Vietnam’s economic growth to out-tiger China by 2018: UBS report

By Ha Phuong   July 5, 2017 | 05:09 am PT
Vietnam’s economic growth to out-tiger China by 2018: UBS report
Laborers work at TAL garment factory in Vinh Phuc province, Vietnam May 23, 2017. Photo by Reuters
Increased foreign investment is putting Vietnam on the right track.

Swiss investment bank UBS has forecast that Vietnam will marginally outpace China’s economic growth for the first time in 2018.

For the past 30 years, China has been the world's fastest growing major economy, emerging as the star of Asia.

However, last year China's economy grew by 6.7 percent compared with 6.9 percent in 2015, according to official data, marking its slowest growth since 1990.

UBS predicts Vietnam's economic growth will expand by 6.5 percent in 2017, slightly lower than the 6.7 percent target set by the government, but still above 6 percent for the fourth consecutive year, defying the Asian slowdown.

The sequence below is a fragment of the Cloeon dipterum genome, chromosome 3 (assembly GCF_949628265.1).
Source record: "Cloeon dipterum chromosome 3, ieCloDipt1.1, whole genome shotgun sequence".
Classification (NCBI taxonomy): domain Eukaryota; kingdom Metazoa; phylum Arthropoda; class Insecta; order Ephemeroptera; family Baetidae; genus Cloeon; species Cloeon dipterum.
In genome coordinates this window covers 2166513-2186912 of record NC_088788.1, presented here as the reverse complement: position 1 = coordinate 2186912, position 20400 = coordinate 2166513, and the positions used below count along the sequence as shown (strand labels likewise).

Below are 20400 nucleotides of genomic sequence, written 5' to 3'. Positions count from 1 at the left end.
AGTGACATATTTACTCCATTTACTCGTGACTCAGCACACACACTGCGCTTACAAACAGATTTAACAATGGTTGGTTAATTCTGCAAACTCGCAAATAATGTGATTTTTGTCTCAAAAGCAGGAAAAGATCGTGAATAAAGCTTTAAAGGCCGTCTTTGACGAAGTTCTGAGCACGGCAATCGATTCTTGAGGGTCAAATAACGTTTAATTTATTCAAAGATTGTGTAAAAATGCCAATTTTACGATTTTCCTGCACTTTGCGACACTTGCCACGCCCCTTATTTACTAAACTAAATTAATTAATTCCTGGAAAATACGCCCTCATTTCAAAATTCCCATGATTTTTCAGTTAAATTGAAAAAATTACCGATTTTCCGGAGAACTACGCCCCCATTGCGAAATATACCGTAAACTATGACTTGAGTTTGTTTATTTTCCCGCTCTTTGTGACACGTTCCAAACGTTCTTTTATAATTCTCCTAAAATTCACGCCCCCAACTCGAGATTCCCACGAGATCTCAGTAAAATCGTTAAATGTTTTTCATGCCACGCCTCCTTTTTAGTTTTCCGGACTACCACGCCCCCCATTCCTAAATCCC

Vietnam’s economy expanded by 5.73 percent on-year in the first half of 2017, official data showed, mainly fueled by foreign direct investment (FDI), according to the UBS report.

Vietnam’s FDI disbursement has grown at a compound annual rate of over 10 percent in the last five years, and actual disbursement reached a record $15.8 billion last year.

During the first half of 2017, the country also welcomed over $19 billion in investment pledges, leaping 55 percent from a year earlier, mostly from North Asia’s technology powerhouses.

The increased FDI flowing into Vietnam has resulted in a hike to the average income. The average monthly salary witnessed an increase of 88 percent from 2010-2015, according to UBS.

By the end of this decade, Vietnamese urbanites are expected to earn an average $714 per month. Vietnam's emerging consumer class, according to the report, will pave the way for investment growth in the country's promising retail sector, especially with investment from overseas.

However, UBS warned of the risk of trade protectionism following U.S. President Trump's decision to ditch the Trans-Pacific Partnership this year.

"Vietnam remains largely dependent on foreign capital and foreign technology. An FDI-led economic model is vulnerable and instable," said Professor Pietro Masina of the University of Naples, who has spent years studying Vietnam's economy.

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